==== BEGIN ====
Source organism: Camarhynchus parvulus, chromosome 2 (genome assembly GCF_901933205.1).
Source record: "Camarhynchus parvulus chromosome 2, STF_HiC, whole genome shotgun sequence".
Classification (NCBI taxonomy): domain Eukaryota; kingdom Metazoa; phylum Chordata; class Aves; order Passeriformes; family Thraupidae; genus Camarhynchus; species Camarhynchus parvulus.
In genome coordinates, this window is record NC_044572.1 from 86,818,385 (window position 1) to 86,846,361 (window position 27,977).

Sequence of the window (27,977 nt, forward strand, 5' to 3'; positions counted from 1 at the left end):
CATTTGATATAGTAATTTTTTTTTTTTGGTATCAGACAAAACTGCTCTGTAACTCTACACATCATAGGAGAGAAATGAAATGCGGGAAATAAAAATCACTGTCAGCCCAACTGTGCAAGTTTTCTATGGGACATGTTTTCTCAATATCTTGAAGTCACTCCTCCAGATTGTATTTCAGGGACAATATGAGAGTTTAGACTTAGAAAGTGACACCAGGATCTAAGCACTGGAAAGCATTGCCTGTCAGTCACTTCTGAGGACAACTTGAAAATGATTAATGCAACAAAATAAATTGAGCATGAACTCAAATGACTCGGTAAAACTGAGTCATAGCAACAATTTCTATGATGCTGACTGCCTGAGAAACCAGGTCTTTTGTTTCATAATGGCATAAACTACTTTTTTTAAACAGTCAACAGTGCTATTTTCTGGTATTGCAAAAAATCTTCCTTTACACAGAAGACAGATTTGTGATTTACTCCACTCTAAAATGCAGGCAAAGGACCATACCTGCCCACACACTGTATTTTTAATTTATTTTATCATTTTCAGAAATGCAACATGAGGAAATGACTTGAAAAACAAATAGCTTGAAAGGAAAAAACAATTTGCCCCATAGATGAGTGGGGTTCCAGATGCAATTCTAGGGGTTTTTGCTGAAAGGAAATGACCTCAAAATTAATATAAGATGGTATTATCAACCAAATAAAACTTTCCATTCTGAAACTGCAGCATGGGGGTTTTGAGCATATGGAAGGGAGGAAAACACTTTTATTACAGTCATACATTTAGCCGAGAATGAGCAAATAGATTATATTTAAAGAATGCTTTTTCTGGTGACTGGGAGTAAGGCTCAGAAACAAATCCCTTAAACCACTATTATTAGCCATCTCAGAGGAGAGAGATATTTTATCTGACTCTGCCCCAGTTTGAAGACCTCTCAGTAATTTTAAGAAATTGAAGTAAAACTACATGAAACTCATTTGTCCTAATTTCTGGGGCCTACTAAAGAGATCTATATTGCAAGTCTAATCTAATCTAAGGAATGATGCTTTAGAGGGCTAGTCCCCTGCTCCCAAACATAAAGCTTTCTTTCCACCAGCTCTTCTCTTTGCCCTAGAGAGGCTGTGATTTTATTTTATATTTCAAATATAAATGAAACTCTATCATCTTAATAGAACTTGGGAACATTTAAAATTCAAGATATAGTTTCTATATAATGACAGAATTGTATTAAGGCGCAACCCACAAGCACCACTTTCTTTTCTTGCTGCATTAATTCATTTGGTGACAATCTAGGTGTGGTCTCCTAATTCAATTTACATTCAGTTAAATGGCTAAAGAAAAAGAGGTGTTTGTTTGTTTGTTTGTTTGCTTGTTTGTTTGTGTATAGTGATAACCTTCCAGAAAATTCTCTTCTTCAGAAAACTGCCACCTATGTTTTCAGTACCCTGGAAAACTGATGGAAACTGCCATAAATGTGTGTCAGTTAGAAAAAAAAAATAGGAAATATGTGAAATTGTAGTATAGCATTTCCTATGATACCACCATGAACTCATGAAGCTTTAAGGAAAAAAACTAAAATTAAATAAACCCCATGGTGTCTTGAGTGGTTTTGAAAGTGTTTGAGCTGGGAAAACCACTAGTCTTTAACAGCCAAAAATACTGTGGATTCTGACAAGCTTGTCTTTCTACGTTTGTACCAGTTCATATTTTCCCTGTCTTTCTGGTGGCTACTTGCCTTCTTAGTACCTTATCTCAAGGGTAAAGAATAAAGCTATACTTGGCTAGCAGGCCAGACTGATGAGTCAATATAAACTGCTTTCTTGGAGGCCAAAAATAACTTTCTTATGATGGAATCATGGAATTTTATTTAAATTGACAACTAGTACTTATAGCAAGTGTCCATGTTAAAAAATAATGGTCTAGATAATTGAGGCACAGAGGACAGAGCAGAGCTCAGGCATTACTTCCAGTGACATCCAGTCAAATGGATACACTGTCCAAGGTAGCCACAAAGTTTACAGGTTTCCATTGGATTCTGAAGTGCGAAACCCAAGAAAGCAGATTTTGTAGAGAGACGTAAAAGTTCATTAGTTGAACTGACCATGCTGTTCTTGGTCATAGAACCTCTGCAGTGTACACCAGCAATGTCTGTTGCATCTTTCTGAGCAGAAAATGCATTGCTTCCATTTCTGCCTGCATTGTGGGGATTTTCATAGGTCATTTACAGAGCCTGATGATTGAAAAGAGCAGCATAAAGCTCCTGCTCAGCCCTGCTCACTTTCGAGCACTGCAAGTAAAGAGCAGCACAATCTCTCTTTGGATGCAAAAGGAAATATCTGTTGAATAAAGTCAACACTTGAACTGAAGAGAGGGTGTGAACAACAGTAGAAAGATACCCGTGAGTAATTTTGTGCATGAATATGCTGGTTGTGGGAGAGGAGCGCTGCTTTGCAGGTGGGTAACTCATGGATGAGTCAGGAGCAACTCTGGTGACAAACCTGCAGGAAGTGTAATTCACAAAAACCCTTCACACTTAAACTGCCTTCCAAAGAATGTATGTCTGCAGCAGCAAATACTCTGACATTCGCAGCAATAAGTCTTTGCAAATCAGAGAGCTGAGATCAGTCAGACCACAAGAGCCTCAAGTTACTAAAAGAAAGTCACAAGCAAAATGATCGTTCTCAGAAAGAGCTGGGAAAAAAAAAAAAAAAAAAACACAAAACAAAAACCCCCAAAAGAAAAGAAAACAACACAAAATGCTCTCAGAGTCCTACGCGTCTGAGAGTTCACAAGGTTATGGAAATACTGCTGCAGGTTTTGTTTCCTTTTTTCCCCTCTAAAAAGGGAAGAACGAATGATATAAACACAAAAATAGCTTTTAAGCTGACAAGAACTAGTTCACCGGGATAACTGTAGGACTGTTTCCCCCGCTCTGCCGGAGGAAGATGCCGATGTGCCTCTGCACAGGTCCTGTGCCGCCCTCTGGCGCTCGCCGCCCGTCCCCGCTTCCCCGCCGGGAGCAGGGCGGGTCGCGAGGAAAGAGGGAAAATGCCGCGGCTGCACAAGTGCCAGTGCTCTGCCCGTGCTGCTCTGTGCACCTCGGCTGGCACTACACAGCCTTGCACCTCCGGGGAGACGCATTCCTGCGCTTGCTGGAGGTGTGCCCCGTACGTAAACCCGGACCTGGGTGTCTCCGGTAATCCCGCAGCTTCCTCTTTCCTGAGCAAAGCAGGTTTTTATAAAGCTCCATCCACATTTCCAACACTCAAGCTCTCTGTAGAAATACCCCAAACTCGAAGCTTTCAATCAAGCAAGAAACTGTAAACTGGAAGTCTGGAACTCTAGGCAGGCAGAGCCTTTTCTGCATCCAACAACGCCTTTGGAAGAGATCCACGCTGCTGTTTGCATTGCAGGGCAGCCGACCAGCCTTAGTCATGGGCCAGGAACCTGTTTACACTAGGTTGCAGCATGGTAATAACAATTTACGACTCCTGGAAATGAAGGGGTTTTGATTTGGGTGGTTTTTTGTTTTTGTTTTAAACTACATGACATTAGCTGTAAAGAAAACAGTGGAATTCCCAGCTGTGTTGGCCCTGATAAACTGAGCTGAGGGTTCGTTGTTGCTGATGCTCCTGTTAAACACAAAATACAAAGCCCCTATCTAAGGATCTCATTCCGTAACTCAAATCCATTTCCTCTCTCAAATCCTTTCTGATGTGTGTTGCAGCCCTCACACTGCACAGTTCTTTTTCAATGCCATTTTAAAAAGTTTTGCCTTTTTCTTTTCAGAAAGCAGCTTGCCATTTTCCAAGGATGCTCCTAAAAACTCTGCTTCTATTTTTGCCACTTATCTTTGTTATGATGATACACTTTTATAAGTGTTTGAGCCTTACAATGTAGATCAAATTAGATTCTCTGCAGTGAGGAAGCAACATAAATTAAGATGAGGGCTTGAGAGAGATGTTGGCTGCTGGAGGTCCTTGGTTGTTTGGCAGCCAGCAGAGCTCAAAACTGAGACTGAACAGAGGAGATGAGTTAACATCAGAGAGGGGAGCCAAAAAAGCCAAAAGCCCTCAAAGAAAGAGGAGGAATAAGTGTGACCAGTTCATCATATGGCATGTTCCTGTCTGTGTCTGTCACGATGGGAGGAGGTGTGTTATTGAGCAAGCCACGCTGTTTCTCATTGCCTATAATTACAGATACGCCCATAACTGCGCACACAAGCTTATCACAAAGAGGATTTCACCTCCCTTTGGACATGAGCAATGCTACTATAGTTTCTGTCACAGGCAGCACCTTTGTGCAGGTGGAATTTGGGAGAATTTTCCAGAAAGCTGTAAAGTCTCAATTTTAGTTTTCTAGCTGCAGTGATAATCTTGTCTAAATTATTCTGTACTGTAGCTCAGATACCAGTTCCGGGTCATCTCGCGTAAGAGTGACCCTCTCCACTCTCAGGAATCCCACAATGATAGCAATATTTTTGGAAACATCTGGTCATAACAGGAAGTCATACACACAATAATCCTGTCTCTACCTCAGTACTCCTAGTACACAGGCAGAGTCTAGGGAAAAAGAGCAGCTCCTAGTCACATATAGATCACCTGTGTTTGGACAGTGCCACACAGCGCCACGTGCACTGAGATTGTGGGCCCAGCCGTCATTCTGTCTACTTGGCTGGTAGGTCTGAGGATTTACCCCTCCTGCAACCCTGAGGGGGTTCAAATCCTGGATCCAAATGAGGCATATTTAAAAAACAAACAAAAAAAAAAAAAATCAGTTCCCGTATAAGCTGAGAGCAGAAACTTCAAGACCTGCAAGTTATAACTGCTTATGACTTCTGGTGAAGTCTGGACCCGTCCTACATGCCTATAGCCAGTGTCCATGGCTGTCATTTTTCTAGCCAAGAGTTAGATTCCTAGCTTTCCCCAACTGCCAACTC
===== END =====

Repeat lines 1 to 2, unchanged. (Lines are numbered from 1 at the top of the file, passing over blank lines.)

Source organism: Camarhynchus parvulus, chromosome 2 (genome assembly GCF_901933205.1).
Source record: "Camarhynchus parvulus chromosome 2, STF_HiC, whole genome shotgun sequence".